R. Paul Wilson On: The Fortune Teller’s Egg Scam

R. Paul Wilson On: The Fortune Teller’s Egg Scam

Over 11 seasons and three specials of The Real Hustle television show, there were a few con games that made me uncomfortable because of the emotional manipulation required to make those scams work.

Romance scams and medical scams were strictly off-limits due to the format of the show but in a possible future incarnation of Real Hustle, these cons will be fully and effectively exposed.

Fortune telling scams are also especially dangerous and we often wrote these to be less serious in an effort to avoid the pitfalls of getting someone too emotionally attached to an idea.

With “The Egg Scam” we tried to show how crooked fortune tellers might convince someone to apparently burn their own money, bury it in the garden or seal it in a box under the bed only to later find out the money was switched or stolen.

Unfortunately, despite our best efforts, the scam went wrong – not because it didn’t work but because it worked all too well.

The Deep Hook

The con worked like this: we set up a hokey little shop in Soho, decorated with all the new-age mumbo-jumbo we could find, along with a small countertop with a hidden shelf underneath.

We purchased a bunch of ornate wooden boxes that were impressive but cheap enough for our BBC budget and we bought this in pairs, so each had a matching, identical mate.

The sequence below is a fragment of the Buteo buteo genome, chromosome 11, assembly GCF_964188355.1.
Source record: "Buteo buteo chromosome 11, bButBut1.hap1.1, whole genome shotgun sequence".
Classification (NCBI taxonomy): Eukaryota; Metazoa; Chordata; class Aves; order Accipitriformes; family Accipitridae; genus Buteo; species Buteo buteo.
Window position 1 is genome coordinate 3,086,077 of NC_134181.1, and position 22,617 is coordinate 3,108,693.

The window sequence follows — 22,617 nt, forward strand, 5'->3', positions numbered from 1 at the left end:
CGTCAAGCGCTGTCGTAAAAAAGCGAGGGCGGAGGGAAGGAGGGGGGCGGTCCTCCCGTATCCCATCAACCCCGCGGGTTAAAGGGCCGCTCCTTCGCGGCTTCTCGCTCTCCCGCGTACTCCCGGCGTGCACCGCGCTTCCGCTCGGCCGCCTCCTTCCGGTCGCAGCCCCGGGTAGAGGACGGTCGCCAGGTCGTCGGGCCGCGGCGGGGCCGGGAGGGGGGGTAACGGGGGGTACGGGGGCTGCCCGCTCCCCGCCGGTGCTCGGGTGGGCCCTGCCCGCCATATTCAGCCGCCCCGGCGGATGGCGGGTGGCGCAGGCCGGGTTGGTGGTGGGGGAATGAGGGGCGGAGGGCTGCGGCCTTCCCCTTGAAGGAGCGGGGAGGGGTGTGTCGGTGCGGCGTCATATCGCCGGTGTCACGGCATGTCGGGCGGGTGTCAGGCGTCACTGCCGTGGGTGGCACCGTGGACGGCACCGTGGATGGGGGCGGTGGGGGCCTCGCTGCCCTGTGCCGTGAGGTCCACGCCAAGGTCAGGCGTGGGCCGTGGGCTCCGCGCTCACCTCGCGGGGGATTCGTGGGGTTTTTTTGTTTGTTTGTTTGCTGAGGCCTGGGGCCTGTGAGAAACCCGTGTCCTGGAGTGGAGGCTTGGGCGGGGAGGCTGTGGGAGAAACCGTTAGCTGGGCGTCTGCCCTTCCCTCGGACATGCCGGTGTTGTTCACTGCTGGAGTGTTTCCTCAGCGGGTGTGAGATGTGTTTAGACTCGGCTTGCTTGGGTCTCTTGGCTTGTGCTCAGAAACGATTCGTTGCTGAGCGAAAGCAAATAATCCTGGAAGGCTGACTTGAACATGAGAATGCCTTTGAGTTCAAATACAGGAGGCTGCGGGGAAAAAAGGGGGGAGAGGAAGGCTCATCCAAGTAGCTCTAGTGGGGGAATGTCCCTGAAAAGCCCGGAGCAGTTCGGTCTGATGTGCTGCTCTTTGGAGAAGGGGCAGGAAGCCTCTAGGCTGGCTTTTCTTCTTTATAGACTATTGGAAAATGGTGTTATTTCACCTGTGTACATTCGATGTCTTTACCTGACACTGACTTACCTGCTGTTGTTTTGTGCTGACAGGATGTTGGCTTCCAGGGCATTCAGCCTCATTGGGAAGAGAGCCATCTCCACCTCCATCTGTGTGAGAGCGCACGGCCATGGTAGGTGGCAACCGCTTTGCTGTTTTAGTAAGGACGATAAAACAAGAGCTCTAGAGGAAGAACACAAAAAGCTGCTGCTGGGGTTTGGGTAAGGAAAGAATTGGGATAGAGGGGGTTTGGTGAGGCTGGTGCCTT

Next, we created our characters and in a rare moment of rank stupidity, Alex and I agreed to decide each other’s’ costume.

Alex had me wrapped in a smoking jacket style housecoat with rings, bangles and to top it off, a fez!

I had him dressed in Indian-inspired attire complete with a tiny pair of finger cymbals that he rang to cleanse the room of spirits.

The goal was not so much to make fun of the fortune tellers’ oeuvre but to keep the mood light due to the theme of our scam.

Our goal was to convince each mark to go to the bank and return with a large sum of money, which we would cleanse, seal in one our wooden boxes then instruct the mark to place it in a safe place for one year.

Naturally, we intended to switch their cash for clipped newspaper and had we been real hustlers, close the shop and disappear before the year was up.

In fact, true fortune telling scammers don’t bother vanishing into the ether, they simply rely on their victims being too ashamed to complain. Or if they do complain, they actually try and scam them again with supernatural explanations and even more claptrap to keep their victims on the hook.

This type of con is usually played as a long game, securing people’s trust over several sessions or even milking a mark for years with all sorts of bullshit.

David Mamet’s play The Shawl perfectly describes the thinking of a crooked medium who sees his work as a service for which he should be paid, giving advice and demonstrating supernatural insight based on astute observation and an understanding of human nature.

In fact, many fortune tellers may offer a positive experience for their clients and I don’t condemn their work or assume them to all be thieves, but the fact remains that when a crook manipulates the beliefs of a potential victim, they can gain enormous power over that person, which they naturally abuse to their own ends.

A Dark (Red) Omen

On The Real Hustle, we never had more than a day or two to film and finish a scam so we needed to jump straight into the money swindle and the best way to do this was with advanced cold reading and a powerful bit of theatre.

Not wishing to read palms, tarot cards or tea leaves, I opted to read eggs.